3. Morgan Frost

There have been a number of standout performances so far this season, but we’re only allowed to give three, so we’re going to highlight Frost here. He’s looked solid through the whole of the season so far, but just as was the case during the Flyers’ preseason, he was a little snakebitten. He was generating chances well, but over the past few games is when the floodgates really opened. He has four points (1G, 3A) in his last two games, and it seems like everything’s starting to come together for him. And it’s been fun to watch.

Two loose observations

1. Consistency will be key

As we’ve alluded to, this is a team with a whole lot of talent that’s been a little inconsistent through the start of the season. But what’s been the most encouraging is seeing these glimpses of what happens when everything seems to be clicking for them—they stick to their details and work as a five-man unit with the whole line on the ice, and they have the capability to positively take over the game. And as the lines are starting to take shape, chemistry is building, and the Phantoms are more able to connect on the plays they’re looking for, and it’s serving them well. The good is starting to outweigh the bad, and we’re getting glimpses of just how dangerous this team can be. But they just need to make sure that they are keeping to those details and working together, with one guy not trying to do too much. They have it in them, they just need to keep up the good work.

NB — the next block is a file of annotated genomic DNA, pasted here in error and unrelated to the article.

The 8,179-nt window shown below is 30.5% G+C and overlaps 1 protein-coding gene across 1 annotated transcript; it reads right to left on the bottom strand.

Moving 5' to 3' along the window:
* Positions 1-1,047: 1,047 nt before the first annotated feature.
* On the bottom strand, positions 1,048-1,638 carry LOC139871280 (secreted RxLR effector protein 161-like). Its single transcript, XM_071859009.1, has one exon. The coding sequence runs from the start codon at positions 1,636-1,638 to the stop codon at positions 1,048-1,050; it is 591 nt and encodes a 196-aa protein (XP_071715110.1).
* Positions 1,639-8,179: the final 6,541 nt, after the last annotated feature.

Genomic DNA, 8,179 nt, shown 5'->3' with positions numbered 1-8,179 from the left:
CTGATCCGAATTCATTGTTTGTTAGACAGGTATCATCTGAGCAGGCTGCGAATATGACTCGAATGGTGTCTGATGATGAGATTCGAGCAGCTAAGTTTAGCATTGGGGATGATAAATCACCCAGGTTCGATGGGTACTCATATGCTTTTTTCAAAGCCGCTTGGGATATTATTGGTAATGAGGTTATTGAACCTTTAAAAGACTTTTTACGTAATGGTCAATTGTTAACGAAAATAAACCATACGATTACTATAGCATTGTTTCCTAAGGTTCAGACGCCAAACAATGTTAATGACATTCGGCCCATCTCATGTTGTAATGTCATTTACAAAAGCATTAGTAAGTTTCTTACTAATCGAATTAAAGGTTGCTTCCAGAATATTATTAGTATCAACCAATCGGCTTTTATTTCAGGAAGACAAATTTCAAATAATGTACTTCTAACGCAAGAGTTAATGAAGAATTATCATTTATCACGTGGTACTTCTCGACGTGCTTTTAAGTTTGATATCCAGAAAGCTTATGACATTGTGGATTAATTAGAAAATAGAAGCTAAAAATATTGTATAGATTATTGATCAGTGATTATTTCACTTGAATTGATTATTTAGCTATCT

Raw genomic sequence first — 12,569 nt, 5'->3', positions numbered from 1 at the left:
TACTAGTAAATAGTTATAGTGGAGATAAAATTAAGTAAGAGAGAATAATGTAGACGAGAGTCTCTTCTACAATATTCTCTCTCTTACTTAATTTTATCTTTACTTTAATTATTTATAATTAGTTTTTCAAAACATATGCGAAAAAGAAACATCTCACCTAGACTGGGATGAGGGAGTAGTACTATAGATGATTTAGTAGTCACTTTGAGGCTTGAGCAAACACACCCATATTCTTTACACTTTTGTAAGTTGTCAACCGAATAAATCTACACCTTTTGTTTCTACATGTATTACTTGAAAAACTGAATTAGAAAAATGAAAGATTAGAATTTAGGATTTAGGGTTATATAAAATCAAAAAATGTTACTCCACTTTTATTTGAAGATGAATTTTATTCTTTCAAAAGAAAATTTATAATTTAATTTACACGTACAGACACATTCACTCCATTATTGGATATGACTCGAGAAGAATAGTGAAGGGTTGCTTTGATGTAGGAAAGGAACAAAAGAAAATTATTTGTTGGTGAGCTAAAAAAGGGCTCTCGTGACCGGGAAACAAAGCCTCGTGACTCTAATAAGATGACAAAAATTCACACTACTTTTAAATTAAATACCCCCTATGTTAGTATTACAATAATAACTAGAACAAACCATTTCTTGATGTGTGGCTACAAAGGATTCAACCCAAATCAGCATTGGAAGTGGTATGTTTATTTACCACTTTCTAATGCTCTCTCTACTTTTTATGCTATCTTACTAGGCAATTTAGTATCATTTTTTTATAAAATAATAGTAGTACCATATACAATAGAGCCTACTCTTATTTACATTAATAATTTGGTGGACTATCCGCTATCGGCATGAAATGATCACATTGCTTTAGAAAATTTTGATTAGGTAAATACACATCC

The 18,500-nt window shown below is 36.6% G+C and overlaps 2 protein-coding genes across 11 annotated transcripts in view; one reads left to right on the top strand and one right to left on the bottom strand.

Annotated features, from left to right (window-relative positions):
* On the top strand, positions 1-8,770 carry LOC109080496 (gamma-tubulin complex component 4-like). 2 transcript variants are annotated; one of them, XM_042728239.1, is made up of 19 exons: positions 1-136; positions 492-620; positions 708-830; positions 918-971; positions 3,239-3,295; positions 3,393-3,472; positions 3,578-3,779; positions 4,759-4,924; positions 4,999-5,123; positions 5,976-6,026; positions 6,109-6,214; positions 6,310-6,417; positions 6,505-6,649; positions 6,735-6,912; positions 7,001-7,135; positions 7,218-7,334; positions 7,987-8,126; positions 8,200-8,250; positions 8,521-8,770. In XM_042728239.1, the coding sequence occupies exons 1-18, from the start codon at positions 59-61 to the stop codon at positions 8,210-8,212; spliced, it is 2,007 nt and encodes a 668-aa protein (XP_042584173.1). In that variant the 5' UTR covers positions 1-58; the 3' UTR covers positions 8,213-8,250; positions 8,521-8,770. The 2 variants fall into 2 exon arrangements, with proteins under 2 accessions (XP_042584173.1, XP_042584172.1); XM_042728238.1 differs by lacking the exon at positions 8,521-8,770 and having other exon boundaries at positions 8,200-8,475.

2. A moment to contextualize

We’d like to take a moment to revisit that standing in the division bit that we touched on above. It would be understandable if you saw that fifth place ranking and started to sweat a bit, given the amount of talent on this roster. But it’s worth noting that the Phantoms have played one to three fewer games than every team in their division (indeed, they’re tied for fewest games played of all of the teams in the conference). It’s hard to climb up the standings when you just don’t have that many games where you can pick up points in the first place. Points percentage has them at third in the division, and that feels more correct, given how they’ve played through their first five games. It’s a weird quirk in the scheduling, but it will all even out in time. But until then we just have to remind ourselves to pump the brakes a bit, and not get too panicky when we see the division standings.

What’s on deck

It’s the first road trip of the season! The Phantoms are down in Charlotte this weekend for two games against the Checkers. And it’s sure to be an interesting matchup--the reigning Calder Cup champs don’t look like quite the same powerhouse that they did last season, and are off to something of a sluggish 3-3 start. They gave the Phantoms some trouble last season, but it’s a whole new world out there, and a good chance for the Phantoms to pick up some actual ground in the standings.